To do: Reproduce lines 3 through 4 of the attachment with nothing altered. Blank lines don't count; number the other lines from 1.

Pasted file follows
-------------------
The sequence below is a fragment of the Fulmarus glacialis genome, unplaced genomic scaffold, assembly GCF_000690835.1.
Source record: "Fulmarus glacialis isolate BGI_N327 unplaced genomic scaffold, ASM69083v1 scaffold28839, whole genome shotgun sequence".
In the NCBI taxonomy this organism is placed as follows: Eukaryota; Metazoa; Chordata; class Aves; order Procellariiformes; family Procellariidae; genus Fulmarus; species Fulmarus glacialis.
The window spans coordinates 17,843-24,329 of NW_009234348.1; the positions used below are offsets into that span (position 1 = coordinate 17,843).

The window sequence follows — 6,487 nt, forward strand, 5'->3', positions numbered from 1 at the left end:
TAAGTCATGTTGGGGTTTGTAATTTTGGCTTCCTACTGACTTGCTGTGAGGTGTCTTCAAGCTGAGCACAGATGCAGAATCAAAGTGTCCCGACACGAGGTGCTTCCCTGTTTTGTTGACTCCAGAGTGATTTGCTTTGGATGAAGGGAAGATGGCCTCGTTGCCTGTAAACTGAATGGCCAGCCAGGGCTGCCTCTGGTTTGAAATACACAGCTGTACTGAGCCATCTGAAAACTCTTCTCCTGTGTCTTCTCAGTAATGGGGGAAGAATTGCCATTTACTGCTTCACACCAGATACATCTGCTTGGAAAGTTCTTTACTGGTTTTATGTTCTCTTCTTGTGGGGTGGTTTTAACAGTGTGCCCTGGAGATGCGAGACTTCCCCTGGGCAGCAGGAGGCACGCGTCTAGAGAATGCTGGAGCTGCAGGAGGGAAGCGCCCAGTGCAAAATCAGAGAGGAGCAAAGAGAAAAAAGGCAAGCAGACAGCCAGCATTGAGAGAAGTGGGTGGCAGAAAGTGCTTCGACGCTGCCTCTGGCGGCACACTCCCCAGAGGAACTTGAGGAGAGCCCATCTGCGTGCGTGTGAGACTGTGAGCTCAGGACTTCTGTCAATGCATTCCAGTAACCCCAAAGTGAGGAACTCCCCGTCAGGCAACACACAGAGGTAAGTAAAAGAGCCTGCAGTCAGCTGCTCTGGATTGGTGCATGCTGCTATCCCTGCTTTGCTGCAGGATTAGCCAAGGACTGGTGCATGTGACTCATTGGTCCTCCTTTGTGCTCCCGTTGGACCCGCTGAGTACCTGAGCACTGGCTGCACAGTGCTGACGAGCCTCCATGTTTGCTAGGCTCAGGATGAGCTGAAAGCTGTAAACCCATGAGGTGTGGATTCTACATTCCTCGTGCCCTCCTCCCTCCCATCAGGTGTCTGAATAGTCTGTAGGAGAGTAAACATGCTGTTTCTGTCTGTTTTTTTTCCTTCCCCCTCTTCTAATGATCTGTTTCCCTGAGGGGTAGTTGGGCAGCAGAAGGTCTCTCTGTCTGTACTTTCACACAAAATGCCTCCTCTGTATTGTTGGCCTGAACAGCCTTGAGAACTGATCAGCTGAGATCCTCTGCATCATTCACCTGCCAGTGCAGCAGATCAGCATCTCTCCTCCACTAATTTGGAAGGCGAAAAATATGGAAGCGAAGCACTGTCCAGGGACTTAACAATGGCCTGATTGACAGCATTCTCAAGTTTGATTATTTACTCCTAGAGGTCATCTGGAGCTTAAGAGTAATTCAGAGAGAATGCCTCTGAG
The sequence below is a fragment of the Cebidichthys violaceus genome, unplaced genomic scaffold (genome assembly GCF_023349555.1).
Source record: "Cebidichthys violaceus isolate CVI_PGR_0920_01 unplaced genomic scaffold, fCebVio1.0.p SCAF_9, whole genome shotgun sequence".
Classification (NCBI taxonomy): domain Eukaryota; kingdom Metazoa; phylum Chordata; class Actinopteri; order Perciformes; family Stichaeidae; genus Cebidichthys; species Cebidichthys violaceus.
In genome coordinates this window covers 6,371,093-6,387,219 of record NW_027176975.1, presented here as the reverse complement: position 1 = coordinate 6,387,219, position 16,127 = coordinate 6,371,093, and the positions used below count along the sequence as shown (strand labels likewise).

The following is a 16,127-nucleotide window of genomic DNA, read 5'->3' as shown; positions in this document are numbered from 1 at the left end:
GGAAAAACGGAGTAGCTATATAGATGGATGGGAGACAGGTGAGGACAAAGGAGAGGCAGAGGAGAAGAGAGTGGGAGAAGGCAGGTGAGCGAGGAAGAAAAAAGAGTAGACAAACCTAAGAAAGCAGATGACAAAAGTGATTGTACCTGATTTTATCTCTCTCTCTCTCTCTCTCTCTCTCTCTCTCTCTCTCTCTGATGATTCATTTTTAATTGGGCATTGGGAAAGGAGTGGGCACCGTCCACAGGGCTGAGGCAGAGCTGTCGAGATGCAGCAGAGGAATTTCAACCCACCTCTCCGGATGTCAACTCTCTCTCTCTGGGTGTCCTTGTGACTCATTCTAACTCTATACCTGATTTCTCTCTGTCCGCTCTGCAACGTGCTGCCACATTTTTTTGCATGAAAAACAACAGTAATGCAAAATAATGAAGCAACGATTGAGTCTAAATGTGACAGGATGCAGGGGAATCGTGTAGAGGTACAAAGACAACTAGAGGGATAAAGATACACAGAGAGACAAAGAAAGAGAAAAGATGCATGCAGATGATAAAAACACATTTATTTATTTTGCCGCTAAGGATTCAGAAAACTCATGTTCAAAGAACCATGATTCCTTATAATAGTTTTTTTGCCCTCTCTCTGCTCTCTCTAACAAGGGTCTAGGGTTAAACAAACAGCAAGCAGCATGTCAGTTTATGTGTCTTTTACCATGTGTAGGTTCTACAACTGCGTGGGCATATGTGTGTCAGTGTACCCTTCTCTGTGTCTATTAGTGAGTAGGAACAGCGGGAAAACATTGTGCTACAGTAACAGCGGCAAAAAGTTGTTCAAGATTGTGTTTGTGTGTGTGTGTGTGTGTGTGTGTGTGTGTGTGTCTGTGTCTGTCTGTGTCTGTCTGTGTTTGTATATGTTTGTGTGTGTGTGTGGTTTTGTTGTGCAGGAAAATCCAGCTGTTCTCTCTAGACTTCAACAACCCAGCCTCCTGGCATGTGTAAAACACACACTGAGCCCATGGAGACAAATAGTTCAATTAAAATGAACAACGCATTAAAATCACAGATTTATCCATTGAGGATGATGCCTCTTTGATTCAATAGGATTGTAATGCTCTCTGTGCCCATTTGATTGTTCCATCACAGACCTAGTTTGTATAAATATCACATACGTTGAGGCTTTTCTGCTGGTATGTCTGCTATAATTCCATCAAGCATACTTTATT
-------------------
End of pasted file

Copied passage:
In the NCBI taxonomy this organism is placed as follows: Eukaryota; Metazoa; Chordata; class Aves; order Procellariiformes; family Procellariidae; genus Fulmarus; species Fulmarus glacialis.
The window spans coordinates 17,843-24,329 of NW_009234348.1; the positions used below are offsets into that span (position 1 = coordinate 17,843).